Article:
Maine is competing nationwide, and in fact has become a finalist, in a project that combines bright minds with the power of our offshore winds.

After pulling through this last winter, the memory of ocean gales are still fresh in the minds of Mainers and they've been recorded by a wind turbine prototype created by the University of Maine's Advanced Structures and Composites Center.

Last May, we introduced you to VolturnUS, which was created after six years of research and development.  At that time project leader, Dr. Habib Dagher, told us the real test for VoltunUS would come during the winter months.

As Spring works its way back in to the state Dr. Dagher is pleased to report VolturnUS not only survived the Maine winter off shore, it worked beautifully.

"Now we know the design works," claims Dr. Dagher. "We've seen equivalent wave heights, compared to the size of the unit that are close to 70 feet, and the unit not only survived, it transmitted data."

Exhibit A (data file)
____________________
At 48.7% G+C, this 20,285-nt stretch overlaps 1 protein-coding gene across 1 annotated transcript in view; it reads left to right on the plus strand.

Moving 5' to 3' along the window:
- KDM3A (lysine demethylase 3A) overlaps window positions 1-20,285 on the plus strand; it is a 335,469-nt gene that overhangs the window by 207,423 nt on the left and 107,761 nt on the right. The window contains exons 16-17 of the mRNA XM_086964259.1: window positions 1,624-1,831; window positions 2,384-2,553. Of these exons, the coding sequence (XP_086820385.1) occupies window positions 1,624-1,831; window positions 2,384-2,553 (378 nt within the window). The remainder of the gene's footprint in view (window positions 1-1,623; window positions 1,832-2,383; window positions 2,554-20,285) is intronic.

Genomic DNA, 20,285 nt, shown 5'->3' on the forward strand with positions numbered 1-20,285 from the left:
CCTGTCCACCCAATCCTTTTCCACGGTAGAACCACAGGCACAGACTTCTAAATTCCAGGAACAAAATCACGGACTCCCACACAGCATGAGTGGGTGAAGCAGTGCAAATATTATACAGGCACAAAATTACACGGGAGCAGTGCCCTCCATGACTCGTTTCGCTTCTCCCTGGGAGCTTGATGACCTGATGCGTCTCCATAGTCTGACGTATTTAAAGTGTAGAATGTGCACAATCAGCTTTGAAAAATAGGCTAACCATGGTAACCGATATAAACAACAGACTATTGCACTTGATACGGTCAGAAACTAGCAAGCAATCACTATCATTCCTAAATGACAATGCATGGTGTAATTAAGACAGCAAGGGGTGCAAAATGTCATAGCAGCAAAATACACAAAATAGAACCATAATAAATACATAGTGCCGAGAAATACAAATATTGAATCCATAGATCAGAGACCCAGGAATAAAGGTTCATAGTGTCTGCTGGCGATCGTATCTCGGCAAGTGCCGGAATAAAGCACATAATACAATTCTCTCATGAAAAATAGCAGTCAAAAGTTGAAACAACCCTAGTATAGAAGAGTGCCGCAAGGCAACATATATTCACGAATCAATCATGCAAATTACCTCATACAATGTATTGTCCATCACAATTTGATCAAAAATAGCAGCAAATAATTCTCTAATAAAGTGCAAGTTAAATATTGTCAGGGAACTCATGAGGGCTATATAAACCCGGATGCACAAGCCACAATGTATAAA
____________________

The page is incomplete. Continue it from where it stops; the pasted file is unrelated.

Dr. Dagher says the ultimate goal is to harness the wind energy in the Gulf of Maine, which he says is equivalent to the power of 156 nuclear power plants.

The VolturnUS project is competing nationwide and the Department of Energy has narrowed the projects from 70 down to 6 based on engineering and financial feasibility.

The fact that the wind prototype worked as planned, bodes well for the project.

Dr. Dagher says the private investment in the project would bring much needed jobs to the state and reduce our overall energy costs.